Proper dental codes for cement sepsis that we can use when doing it prosthetically include:

  • D6080 – Implant maintenance procedure when removed and reinserted, includes cleaning of prosthesis and/or abutment
  • D6199 – Unspecified implant procedure, by report

To see a couple cases of cement sepsis being repaired click the link.

Peri-implantitis treatment code for cement sepsis

Example of a screw access that is basically right in the middle, making it easier to find

Should you replace a loose dental screw?

In the perfect world you would replace the screw.  You should definitely replace a loose screw, as it has been undergoing flexure back and forth.  However, if you are removing the screw and know it was tight, reusing the same screw is probably just fine.

Should you charge to remove cement around a dental implant?

Not if it’s your work!  If you made the mess you owe it to the patient to clean it up.  If it is a referral of yours, I don’t think you should charge.  The doctor that did it needs to be educated on how to do screw-retained, screwmentable, or how to cement implant crowns properly.  You can charge but how you handle the situation is delicate and charging makes it more so. You can’t just say your restorative doctor screwed up, since you will likely lose that referral.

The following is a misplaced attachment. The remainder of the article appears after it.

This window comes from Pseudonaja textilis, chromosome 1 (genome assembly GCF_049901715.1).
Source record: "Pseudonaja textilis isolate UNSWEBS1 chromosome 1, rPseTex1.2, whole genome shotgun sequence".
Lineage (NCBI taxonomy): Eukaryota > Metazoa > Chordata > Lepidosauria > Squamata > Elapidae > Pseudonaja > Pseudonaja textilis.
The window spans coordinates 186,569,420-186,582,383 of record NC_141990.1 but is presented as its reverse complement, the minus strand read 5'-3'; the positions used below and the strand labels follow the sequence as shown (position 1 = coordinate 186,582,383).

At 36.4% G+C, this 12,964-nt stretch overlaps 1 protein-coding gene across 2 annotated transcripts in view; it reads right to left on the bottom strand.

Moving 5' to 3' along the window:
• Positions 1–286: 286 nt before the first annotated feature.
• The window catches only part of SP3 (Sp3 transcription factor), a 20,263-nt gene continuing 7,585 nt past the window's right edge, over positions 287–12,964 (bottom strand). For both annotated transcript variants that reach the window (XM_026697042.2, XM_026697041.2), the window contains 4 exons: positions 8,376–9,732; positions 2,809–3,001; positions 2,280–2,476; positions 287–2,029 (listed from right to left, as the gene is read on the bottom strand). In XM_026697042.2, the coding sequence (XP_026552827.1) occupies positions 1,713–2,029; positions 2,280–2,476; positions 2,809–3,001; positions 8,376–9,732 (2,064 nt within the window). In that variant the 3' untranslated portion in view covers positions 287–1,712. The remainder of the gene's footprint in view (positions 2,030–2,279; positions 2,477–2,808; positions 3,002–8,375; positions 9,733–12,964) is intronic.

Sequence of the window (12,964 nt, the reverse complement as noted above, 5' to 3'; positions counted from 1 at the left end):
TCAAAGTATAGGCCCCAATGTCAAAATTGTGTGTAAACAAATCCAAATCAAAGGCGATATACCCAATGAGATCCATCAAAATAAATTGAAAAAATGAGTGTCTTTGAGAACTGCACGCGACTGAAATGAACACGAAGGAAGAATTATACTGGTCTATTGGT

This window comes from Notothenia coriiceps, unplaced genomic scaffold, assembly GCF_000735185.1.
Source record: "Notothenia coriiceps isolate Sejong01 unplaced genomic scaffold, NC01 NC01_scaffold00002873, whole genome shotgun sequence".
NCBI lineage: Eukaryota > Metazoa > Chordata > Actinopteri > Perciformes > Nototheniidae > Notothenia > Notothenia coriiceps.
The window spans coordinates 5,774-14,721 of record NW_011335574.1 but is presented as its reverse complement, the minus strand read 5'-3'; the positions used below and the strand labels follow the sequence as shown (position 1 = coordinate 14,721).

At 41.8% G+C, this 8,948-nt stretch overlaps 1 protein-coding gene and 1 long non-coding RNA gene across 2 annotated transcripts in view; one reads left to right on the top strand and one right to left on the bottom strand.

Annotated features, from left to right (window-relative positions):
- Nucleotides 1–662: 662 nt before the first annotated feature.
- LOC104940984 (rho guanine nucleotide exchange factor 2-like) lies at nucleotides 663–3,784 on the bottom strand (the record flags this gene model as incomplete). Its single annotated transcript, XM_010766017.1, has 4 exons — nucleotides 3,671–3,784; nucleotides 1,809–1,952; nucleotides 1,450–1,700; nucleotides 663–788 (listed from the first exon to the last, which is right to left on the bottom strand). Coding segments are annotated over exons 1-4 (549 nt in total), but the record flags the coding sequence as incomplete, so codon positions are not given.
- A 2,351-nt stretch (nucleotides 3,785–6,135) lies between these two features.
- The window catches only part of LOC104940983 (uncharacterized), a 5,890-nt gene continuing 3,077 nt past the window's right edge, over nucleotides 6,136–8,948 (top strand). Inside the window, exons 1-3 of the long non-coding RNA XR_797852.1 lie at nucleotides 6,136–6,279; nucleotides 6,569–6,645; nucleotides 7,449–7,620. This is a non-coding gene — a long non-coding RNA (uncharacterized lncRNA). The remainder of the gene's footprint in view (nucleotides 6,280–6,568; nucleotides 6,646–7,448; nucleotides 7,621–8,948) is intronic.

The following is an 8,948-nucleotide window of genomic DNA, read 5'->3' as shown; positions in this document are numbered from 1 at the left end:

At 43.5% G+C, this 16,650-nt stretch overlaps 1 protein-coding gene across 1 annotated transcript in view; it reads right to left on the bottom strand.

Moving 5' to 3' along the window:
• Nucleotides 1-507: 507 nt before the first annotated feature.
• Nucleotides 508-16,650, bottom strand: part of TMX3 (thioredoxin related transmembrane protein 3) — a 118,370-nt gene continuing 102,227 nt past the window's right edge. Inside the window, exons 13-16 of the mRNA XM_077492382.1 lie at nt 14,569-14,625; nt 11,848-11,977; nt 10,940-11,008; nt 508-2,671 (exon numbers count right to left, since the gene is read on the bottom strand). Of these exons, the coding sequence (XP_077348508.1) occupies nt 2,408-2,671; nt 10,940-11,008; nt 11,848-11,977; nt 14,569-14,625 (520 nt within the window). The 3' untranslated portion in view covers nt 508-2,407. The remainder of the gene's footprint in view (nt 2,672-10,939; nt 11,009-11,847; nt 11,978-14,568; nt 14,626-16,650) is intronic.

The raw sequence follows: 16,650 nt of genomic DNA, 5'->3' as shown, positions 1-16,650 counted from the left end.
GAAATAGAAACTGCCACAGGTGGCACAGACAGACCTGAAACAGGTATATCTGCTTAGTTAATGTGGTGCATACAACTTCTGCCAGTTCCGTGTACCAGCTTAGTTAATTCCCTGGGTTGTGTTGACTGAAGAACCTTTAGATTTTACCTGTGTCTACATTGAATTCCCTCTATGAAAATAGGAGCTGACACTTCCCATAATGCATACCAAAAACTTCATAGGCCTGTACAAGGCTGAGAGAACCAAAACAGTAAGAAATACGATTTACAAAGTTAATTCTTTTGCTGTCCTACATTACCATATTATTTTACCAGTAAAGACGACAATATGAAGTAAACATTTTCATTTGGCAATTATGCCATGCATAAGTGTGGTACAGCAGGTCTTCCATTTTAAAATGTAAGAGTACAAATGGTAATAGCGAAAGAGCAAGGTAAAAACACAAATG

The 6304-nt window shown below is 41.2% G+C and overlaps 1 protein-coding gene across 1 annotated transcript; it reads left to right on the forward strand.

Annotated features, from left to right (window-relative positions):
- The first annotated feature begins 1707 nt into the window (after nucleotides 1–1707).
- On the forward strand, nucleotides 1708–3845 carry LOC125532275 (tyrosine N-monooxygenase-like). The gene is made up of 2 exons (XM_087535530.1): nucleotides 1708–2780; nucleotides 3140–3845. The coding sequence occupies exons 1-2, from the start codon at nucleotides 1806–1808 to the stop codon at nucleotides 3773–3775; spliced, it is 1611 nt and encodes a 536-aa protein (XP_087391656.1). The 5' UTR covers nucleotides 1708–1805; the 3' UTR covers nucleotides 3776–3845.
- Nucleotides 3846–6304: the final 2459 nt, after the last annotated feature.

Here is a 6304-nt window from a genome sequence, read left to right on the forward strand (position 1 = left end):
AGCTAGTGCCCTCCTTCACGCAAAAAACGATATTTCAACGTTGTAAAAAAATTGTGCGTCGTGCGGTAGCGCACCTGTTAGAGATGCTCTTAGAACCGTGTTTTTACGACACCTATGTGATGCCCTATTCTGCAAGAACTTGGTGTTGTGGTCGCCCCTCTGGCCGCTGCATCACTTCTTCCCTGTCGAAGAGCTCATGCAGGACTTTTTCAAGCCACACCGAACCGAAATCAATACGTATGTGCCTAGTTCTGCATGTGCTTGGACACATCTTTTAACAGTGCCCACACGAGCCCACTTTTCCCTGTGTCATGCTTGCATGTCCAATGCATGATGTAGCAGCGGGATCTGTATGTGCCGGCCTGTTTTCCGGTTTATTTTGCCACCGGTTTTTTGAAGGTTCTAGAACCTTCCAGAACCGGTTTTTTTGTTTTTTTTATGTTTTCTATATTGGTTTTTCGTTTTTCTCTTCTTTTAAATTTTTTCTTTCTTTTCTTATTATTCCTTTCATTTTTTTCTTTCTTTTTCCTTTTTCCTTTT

Dental code peri-implantitis treatment

You can find all the codes for treatment of peri-implantitis above.  In conclusion, I will briefly just give what I do and charge.

Step one of peri-implantitis treatment is diagnosis.

You can also use miscellaneous codes like radiographs and exams.

Step two in peri-implantitis treatment is removal of the prosthesis.

D6080 – Implant maintenance procedure when removed and reinserted, includes cleaning of prosthesis and/or abutment and I charge $400-500 depending on how complicated it is.

D6199 – Unspecified implant procedure, by report

Step three of peri-implantitis treatment is cleaning the area.

Cleaning the area with safe tipped piezo, cavitron, lasers, and/or hand scalers will use one of the following codes.  For these codes I charge slightly more than we do for the SRP codes.

D6101 – debridement of a peri-implant defect or defects surrounding a single implant, and surface cleaning of the exposed implant surfaces, including flap entry and closure

D6102 – debridement and osseous contouring of a peri-implant defect or defects surrounding a single implant and includes surface cleaning of the exposed implant surfaces, including flap entry and closure

Step four is optional.  Peri-implantitis treatment may include grafting.

We can use another set of codes for bone grafting and membrane placement.  However, I don’t know the membrane code.

D6103 -bone graft for repair of peri-implant defect – does not include flap entry and closure

 

 

 

 

 

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4 Responses to “Dental code cement sepsis”

  1. Orlando CruzAugust 29, 2017 at 7:21 pm #

    Hi , great page. Question when is the dental code D4265 used. Thanks

  2. IrisFebruary 10, 2018 at 11:20 am #

    Can I combine D6199 with D2920 when replacing a loose screw or should I used D6095 with D2920?